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All my life I’ve gotten into random conversations with people where the subject of our life trajectories comes up, and I always end up feeling kind of weird. This past weekend I hung out with a friend who told me he decided on his career path in high school, diligently researched colleges, applied himself strenuously to his field of study, threw himself at the best internships available, and then went on multiple rounds of job interviews with companies he had also heavily researched, and that’s how he ended up in his current job. He made a choice based on the menu of job options available in our society and then did everything he could to fit into that choice.
What about me? he asked.
This is when I felt that all-too-familiar weird feeling I always get during these discussions.
I was one of those kids that just never really fit in. It wasn’t any one thing that separated me from the herd, it was more like a collection of things. I wasn’t competitive and I didn’t like sports. The latest trends tended to escape me and I usually gave weird answers whenever anyone asked me a question. I also asked weird questions when it was the other way around. During elementary school and then junior high and finally high school, it was always the same. I had friends. People did like me. But there was always something off, something about me that just didn’t fit.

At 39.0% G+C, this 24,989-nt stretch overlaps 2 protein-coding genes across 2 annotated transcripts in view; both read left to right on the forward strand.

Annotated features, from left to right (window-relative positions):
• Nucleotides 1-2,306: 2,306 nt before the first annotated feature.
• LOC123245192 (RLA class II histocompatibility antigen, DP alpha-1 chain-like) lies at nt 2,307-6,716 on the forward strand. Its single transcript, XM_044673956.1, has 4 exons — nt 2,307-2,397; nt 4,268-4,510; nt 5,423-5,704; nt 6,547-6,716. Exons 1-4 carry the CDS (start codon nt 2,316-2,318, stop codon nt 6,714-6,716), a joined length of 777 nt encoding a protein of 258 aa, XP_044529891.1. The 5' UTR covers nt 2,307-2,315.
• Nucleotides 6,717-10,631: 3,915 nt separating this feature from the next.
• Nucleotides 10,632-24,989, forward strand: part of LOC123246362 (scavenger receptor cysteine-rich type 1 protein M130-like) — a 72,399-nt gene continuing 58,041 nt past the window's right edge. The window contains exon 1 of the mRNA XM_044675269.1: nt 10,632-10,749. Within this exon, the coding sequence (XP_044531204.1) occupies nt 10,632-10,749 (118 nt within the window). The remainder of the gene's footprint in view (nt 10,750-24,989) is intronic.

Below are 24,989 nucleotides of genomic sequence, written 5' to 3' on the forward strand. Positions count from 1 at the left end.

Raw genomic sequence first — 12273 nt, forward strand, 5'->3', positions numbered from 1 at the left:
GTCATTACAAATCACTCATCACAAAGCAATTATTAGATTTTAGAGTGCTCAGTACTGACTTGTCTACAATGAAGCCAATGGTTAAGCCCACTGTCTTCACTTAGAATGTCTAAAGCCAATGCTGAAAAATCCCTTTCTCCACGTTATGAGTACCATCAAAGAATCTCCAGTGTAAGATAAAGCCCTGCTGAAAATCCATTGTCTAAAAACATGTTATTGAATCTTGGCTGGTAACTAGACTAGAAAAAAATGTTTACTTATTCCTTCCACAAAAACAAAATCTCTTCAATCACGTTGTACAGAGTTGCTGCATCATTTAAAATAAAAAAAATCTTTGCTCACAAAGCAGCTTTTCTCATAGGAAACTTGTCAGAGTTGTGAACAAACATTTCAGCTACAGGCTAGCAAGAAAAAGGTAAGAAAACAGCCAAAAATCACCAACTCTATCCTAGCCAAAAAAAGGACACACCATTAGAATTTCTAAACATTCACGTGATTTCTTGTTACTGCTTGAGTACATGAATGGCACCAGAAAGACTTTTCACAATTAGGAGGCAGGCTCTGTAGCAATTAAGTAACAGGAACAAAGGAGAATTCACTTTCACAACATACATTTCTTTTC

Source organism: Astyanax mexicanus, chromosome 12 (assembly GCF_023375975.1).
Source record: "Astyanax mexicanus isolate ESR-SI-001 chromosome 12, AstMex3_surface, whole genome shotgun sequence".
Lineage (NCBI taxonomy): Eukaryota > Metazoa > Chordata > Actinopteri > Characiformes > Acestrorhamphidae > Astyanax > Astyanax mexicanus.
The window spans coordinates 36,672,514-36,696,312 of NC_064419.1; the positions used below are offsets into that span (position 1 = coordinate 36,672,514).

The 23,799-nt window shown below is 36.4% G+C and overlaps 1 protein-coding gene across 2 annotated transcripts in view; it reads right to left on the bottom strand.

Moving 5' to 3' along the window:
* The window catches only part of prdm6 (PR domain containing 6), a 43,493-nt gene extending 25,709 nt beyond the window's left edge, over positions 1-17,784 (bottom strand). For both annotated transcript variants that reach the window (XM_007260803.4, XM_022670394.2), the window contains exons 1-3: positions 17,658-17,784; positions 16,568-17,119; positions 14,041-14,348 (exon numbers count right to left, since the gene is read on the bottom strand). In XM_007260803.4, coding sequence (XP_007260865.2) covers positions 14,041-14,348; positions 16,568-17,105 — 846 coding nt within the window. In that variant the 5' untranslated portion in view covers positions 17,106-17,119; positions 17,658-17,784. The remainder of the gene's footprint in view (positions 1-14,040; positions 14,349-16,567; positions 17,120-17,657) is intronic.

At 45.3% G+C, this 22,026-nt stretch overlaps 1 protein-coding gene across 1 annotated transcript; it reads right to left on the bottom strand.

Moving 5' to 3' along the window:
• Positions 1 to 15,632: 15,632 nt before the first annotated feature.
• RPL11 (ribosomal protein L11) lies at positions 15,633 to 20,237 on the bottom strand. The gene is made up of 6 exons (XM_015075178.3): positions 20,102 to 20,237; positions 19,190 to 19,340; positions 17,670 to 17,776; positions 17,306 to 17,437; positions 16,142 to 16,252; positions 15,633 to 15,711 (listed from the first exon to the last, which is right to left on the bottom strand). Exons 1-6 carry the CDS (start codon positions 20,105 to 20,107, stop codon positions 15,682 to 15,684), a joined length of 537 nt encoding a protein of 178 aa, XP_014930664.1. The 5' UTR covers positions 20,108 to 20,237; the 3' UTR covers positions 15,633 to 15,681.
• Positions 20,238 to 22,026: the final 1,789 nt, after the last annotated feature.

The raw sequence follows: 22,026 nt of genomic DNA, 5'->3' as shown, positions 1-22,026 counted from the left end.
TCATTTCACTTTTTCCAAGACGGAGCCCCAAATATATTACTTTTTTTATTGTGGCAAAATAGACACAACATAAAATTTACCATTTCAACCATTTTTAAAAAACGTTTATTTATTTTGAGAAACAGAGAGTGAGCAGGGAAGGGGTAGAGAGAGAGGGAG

I tried a variety of different strategies to deal with this. I tried being a chameleon and copying what the other kids around me were doing. That didn’t work. I tried swinging all the way to the other end of the spectrum and being totally and extremely weird, and that didn’t work either. So, somewhere around late adolescence/early adulthood I resigned myself to the fact that I was an odd-shaped person in a regular kind of world and I would probably always feel out of place.
Okay, this might sound weird, but I’ve never done a subscription box before. I know what they are, because I have friends who get them, and I’ve always thought they were interesting but…meh, not really for me. I’m not into makeup or toys or collectibles or anything that seems to go into these oh-so-popular subscription boxes.
And then I discovered The Wallflower Box.
In all my years of coaching, I’ve run into a definite pattern with INFJ and INFP artists and writers. It seems that most of us don’t decide to pursue our true calling until later in life. Usually, it’s after 40. Now, this doesn’t mean that we don’t feel the stirrings of inspiration or the pull to create long before then, but it’s not usually until we’re entering the latter half of life that we make the conscious decision to take the plunge and just do it, whatever “it” may be.
Why does it take us so long? Is it true that most INFJ and INFP personality types are just late bloomers and need more time than the rest of the population to figure out what they really want to do in life?